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HAVE you ever received an e-mail from your bank or credit card company that looks like the “real thing?”

The Bangko Sentral ng Pilipinas warns the public of circulating e-mails that “phish” from unsuspecting consumers: you receive a “real-looking” e-mail from what you think is your bank or credit card company, you give them your financial information (credit card or bank details), and before you know it, your money disappears faster than you can say poof!

According to the BSP Financial Consumer Affairs Group (FCAG), phishing is a common online virus spreading and identity theft method.

The term obviously comes from the word “fishing” — that is, “to fish for information.”

Phishing involves an unscrupulous person sending a fraudulent e-mail message that appears to come from a reputable source.

This e-mail message aims to entice an individual to provide personal and confidential information such as user IDs, passwords, account and Personal Identification Numbers (PINs) that the phisher may illegally take advantage of.

Here are the common characteristics of phishing that the FCAG says we should watch out for:

• Phishing is often accompanied by spoofing.

In a phishing e-mail, a hyperlink is often provided.

When clicked, the hyperlink leads the user to a phony or spoofed website.

It is here that the unsuspecting victim keys in his personal and financial data.

• Phishing is difficult to detect at a glance because it contains official-looking logos and other identifying information from legitimate organizations.

• A phishing e-mail normally starts with a generic greeting, such as “Dear Customer” or “To our valued client.”

Phishers send out millions of messages to randomly generated e-mail addresses hoping that people who can relate to the message would reply to them.

Banks, on the other hand, personalize their greetings and indicate your full name when sending official correspondences.

• Most phishing e-mails include threats requiring immediate action.

They contain phrases such as “Verify your account, “Update your account,” and “Failure to do so will result in account suspension.”

• Phishing scams always request for your personal information.

Most legitimate banks will not demand this information online or through e-mail.

• Phishing e-mails frequently misspell words or construct grammatically poor sentences.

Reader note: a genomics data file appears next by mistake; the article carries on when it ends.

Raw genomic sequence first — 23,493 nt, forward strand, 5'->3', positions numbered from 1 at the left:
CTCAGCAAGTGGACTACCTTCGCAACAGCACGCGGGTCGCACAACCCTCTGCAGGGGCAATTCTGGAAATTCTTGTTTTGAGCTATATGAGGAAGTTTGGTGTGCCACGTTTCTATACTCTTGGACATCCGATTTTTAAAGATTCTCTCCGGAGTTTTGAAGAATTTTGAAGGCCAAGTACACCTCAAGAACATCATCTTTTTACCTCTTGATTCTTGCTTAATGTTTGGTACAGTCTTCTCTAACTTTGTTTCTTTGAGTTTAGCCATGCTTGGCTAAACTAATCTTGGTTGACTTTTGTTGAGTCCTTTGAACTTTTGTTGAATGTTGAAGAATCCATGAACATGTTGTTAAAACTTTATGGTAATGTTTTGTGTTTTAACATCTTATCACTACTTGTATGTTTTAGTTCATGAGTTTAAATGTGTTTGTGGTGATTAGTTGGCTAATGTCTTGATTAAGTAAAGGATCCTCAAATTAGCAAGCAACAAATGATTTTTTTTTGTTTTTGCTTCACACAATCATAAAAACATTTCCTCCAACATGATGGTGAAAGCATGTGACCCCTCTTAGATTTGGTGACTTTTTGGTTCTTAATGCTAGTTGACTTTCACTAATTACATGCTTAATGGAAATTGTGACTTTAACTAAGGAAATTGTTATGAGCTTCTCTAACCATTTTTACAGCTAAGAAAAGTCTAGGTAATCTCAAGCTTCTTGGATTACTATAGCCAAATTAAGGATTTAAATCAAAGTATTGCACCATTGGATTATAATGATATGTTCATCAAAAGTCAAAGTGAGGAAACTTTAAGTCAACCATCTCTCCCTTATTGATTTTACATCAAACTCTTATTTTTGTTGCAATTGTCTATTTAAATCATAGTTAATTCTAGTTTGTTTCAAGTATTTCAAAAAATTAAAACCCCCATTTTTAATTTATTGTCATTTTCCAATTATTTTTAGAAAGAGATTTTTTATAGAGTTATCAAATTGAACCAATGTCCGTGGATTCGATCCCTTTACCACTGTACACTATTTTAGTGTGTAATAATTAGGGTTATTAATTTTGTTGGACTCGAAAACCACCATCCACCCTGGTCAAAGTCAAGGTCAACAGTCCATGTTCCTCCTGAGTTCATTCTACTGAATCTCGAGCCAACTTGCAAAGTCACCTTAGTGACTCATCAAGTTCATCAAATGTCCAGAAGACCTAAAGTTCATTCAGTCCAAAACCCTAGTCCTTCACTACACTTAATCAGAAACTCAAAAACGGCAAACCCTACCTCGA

The FCAG reminds us that professional organizations such as banks usually have a team of copy editors who proofread and edit advisories/notices before they send them out to the public.

The FCAG has given us a list of what-to-dos in case we receive suspicious-looking mails:

• Do not reply to it.

Just ignore and delete the message.

• Do not click any links in the message.

Instead, type the company’s website address directly on your browser or use your personal bookmarks when going to certain sites.

• Check if a website is secure by checking if the URL begins with an “https” and if a closed padlock icon is displayed on the browser’s status bar.

• Be cautious about opening any attachment or downloading any file from e-mails that you receive.

Scan files for viruses.

• As much as possible, do not disclose personal or financial information being asked through e-mail.

• If you think you have given out information to a phisher, report the incident immediately to the company that was spoofed.

• Routinely review bank and credit card statements for unexplained charges you did not initiate.

• Change the passwords and PINs of all your online accounts that you think may have been compromised.

If possible, close those accounts.

The FCAG further warns us that phishing is not exclusive to e-mail form: scammers have become more resourceful and seek out victims through cell phone or SMS, chat rooms, fake banner ads, message boards and mailing lists, fake job search sites and job offers, and fake browser toolbars.

Vigilance is the best way to avoid being hooked by phishing.

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